A Preliminary Note on the Results of Crossing Certain Varieties of Nicotiana Tabacum

William Albert Setchell, Thomas Harper Goodspeed, Roy Elwood Clausen
1921 Proceedings of the National Academy of Sciences of the United States of America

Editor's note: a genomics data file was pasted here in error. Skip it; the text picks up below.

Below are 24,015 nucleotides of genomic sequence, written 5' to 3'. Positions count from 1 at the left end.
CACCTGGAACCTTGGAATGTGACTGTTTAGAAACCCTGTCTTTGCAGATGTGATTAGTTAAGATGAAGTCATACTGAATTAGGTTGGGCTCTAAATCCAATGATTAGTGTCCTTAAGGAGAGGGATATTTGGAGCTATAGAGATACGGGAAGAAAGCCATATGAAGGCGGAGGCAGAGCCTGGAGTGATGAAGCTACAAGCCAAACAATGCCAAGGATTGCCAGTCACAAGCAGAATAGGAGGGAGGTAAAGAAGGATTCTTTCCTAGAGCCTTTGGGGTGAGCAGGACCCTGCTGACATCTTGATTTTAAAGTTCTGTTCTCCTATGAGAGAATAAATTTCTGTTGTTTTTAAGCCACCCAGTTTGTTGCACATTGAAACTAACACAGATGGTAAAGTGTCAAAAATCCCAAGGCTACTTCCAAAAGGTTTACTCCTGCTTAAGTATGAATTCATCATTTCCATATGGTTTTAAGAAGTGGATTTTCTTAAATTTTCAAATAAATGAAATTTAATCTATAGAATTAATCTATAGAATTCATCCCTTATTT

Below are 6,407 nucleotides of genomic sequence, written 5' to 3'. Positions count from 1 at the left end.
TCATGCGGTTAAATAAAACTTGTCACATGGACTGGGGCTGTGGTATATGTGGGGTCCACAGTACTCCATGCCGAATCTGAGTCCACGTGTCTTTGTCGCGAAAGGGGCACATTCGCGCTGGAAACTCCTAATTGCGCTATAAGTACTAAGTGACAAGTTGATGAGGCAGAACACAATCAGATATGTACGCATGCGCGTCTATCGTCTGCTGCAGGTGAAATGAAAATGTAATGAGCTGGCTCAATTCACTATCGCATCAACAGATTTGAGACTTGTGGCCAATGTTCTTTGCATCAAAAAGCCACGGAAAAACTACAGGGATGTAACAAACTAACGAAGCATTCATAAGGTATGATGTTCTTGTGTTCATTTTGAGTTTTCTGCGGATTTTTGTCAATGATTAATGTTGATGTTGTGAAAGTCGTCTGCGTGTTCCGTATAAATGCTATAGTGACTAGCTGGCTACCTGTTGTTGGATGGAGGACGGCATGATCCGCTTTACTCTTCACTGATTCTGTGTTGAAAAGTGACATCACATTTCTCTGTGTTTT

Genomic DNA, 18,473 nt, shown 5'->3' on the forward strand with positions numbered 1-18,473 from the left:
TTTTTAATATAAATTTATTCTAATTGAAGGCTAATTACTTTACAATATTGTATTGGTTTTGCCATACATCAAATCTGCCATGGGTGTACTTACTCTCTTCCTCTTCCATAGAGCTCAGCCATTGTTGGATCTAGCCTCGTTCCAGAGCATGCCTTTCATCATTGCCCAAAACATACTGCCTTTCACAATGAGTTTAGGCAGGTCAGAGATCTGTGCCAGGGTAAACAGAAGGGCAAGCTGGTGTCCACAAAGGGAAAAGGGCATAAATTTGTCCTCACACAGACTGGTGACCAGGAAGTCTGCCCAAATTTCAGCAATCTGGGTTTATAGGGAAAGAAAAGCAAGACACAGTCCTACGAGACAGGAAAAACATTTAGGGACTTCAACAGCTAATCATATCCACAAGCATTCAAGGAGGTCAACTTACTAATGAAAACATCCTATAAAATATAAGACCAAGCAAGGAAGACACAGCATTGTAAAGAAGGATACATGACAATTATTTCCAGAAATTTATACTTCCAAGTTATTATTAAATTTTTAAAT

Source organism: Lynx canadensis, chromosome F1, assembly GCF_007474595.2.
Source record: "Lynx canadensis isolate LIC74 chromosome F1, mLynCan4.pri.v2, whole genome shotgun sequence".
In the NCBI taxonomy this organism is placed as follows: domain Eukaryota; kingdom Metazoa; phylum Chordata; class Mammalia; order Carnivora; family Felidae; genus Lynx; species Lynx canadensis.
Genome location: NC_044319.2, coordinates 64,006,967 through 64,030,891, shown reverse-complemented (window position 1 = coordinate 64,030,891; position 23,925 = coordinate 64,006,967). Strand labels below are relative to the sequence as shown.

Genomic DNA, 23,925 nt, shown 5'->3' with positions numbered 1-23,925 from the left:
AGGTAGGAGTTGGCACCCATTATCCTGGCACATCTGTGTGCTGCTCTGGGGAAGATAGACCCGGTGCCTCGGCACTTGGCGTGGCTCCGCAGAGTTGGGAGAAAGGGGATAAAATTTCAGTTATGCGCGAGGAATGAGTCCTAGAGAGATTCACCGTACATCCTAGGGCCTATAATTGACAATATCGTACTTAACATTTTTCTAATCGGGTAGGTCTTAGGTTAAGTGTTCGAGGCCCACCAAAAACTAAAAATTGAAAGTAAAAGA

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more » ... out Early Journal Content at http://about.jstor.org/participate--jstor/individuals/early-journal--content. JSTOR is a digital library of academic journals, books, and primary source objects. JSTOR helps people discover, use, and build upon a wide range of content through a powerful research and teaching platform, and preserves this content for future generations. JSTOR is part of ITHAKA, a not--for--profit organization that also includes Ithaka S+R and Portico. For more information about JSTOR, please contact support@jstor.org. 50 GENETICS: SETCHELL ET AL. PROC. N. A. S. notes ineffective. I also constructed diapason pipes over 60 cm. long and 5 cm. in diameter, which were excited with my adjustable embouchure. The full c' obtained had the same direct effect on the interferometer as the clarionette. This discrepancy is exceedingly difficult to eliminate as it calls for a detection of the resonant member of the interferometer. With the 1-foot diapason organ pipes used above, there is much less danger of direct influence. This is shown, for instance, in the balance obtained with nodes of opposite sign. Moreover, I made control experiments by blowing equipitched diapason pipes strongly in the neighborhood. There is even here liable to be a little response. The tendency to assume wave form may be recognized; but it is much smaller than the pipe note proper, and quite absent in the overtones. Finally, the elbowed pipe, figure 3, which blows away from the interferometer, was used for additional guarantee and for overtone nodes. In connection with a taxonomic study of the various species and varieties of Nicotiana, the authors became interested in the extremely varied assemblage of varieties, both botanical and commercial, included under the species N. Tabacum. The senior author ventured to suggest a preference for five type varieties as representative of the range of variation found within the species and possibly of fundamental importance as stem forms in the derivation of other varieties. A similar attempt to refer existing commercial varieties to derivation from a limited number of fundamental forms had previously been made both by Comes' and Anastasia.2 These authors agreed in principle on the method of derivation of existing varieties, but they held conflicting views as to which particular forms should be recognized as fundamental. In all three cases the principle followed in attempting to unravel the problem of origin of cultivated forms was to determine which few historically old varieties possessed in various combinations all the characters exhibited by commercial varieties, and then to refer existing varieties to hybridization with resulting segregation and recombination of characters exhibited in the stem forms. The senior author, having tentatively selected five such stem forms, thought it wise by actual genetic experimentation to determine what results would follow hybridization among them. The authors also found themselves in need of some definite information as to the Mendelian de- 50 GENETICS: SETCHELL ET AL. PROC. N. A. S.
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